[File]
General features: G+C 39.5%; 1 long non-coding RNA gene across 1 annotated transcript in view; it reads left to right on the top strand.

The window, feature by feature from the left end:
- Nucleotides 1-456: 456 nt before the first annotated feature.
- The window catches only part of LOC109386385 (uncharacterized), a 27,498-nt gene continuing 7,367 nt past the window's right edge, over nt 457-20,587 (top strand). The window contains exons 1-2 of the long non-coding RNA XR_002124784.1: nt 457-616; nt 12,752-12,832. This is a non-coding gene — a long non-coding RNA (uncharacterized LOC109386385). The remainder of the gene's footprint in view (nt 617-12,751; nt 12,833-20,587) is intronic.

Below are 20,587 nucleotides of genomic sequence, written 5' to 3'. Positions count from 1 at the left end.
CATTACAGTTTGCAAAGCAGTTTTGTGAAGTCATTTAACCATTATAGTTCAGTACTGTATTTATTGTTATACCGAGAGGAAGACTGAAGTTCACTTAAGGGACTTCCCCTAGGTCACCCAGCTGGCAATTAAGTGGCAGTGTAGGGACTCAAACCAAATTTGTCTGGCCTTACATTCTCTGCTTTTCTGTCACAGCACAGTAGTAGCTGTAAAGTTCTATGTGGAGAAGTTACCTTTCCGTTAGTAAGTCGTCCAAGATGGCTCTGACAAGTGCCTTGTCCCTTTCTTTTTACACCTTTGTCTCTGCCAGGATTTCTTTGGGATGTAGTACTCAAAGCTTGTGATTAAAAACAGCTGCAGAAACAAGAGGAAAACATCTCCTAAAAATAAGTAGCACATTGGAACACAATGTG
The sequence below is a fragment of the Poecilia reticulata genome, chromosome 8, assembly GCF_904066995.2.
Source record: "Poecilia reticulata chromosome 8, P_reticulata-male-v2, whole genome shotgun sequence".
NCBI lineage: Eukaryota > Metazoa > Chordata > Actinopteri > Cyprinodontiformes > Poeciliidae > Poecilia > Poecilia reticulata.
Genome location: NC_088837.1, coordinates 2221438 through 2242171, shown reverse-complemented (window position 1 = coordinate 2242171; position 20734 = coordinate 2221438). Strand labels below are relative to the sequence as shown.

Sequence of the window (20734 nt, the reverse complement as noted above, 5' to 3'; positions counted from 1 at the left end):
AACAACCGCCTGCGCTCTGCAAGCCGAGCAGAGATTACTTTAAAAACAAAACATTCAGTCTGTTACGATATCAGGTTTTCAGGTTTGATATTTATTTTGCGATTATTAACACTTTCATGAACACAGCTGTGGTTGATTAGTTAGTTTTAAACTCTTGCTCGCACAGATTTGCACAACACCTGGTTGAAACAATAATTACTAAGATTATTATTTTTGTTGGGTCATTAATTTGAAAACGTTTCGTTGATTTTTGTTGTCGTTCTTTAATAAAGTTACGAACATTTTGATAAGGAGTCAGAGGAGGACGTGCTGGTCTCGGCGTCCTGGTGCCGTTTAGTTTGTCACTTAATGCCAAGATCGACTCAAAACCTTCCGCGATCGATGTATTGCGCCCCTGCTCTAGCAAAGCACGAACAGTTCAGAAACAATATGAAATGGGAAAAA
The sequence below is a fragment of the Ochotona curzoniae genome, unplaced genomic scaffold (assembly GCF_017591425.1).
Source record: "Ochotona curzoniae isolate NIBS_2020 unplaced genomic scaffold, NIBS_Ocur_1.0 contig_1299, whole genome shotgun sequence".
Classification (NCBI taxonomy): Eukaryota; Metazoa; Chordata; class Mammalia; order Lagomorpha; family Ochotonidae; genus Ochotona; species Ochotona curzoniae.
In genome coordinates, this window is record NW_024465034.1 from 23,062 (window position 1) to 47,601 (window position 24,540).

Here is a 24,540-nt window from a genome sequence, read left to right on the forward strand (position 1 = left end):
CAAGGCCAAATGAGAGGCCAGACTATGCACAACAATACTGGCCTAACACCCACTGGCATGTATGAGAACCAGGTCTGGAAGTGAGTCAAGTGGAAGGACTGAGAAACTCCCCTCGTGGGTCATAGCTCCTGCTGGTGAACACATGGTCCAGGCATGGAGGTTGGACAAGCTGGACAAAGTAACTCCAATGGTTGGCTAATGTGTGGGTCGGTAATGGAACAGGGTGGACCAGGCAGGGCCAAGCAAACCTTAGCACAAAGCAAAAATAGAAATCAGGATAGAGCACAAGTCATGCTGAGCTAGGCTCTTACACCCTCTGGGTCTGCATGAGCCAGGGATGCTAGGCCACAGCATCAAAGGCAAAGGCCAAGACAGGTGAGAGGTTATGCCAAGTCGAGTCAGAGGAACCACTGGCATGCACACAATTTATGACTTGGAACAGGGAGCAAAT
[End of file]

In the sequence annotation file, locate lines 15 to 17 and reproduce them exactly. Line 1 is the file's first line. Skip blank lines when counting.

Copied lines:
Classification (NCBI taxonomy): Eukaryota; Metazoa; Chordata; class Mammalia; order Lagomorpha; family Ochotonidae; genus Ochotona; species Ochotona curzoniae.
In genome coordinates, this window is record NW_024465034.1 from 23,062 (window position 1) to 47,601 (window position 24,540).

Here is a 24,540-nt window from a genome sequence, read left to right on the forward strand (position 1 = left end):